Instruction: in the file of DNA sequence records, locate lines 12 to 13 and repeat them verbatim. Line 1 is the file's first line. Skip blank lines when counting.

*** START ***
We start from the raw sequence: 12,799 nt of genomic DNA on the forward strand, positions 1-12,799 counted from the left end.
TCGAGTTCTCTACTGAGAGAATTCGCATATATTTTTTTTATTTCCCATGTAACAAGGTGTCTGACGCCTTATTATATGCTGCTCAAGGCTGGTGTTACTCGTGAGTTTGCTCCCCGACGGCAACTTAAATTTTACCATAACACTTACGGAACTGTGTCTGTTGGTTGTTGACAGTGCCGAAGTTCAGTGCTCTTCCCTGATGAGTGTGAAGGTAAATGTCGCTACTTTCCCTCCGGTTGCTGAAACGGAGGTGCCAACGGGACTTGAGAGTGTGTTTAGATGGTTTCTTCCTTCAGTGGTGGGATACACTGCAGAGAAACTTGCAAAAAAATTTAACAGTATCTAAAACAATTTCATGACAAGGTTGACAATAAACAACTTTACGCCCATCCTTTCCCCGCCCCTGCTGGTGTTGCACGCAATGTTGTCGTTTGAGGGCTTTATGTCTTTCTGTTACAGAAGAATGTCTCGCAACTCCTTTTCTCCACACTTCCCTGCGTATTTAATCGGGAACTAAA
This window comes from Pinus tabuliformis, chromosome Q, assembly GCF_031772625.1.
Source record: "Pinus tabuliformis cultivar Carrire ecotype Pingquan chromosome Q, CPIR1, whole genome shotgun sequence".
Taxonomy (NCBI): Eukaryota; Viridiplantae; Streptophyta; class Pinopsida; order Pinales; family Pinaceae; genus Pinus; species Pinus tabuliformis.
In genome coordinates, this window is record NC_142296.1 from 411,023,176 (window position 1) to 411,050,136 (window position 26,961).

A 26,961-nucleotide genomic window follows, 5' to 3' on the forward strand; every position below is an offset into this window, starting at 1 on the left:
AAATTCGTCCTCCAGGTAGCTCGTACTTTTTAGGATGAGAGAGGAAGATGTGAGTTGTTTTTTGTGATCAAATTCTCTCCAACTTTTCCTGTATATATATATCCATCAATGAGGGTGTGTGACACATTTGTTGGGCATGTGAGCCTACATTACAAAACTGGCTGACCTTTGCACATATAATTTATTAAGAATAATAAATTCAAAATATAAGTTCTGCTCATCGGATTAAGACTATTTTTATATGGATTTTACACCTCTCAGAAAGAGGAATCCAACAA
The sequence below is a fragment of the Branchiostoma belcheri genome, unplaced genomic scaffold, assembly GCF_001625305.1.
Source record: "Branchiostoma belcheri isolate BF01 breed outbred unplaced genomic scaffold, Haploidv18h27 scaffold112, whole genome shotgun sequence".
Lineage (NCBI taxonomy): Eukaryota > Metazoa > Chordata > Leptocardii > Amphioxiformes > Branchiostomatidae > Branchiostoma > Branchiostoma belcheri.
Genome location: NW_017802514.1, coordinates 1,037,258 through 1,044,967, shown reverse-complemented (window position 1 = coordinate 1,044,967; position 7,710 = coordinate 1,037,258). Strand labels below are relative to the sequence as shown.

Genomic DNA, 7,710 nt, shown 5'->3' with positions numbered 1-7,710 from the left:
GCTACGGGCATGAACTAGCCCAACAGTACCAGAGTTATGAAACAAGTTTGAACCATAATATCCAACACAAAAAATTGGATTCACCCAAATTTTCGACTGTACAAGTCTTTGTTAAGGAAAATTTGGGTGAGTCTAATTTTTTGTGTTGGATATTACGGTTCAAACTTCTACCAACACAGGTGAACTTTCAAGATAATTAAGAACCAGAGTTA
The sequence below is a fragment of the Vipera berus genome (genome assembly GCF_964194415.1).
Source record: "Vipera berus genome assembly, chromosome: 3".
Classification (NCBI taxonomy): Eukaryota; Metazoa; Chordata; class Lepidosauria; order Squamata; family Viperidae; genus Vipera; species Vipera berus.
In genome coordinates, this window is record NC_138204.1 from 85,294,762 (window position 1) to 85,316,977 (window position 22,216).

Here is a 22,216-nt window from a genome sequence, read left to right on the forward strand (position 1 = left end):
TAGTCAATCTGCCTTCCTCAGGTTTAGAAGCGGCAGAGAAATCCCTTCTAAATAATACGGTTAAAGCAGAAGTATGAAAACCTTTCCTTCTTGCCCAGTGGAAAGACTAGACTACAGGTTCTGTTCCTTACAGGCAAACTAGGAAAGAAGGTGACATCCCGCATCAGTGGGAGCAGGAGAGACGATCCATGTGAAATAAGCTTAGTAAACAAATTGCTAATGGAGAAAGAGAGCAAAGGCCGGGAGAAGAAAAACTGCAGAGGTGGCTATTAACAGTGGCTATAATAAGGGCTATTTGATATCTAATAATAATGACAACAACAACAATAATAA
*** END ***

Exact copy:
Genome location: NW_017802514.1, coordinates 1,037,258 through 1,044,967, shown reverse-complemented (window position 1 = coordinate 1,044,967; position 7,710 = coordinate 1,037,258). Strand labels below are relative to the sequence as shown.

Genomic DNA, 7,710 nt, shown 5'->3' with positions numbered 1-7,710 from the left: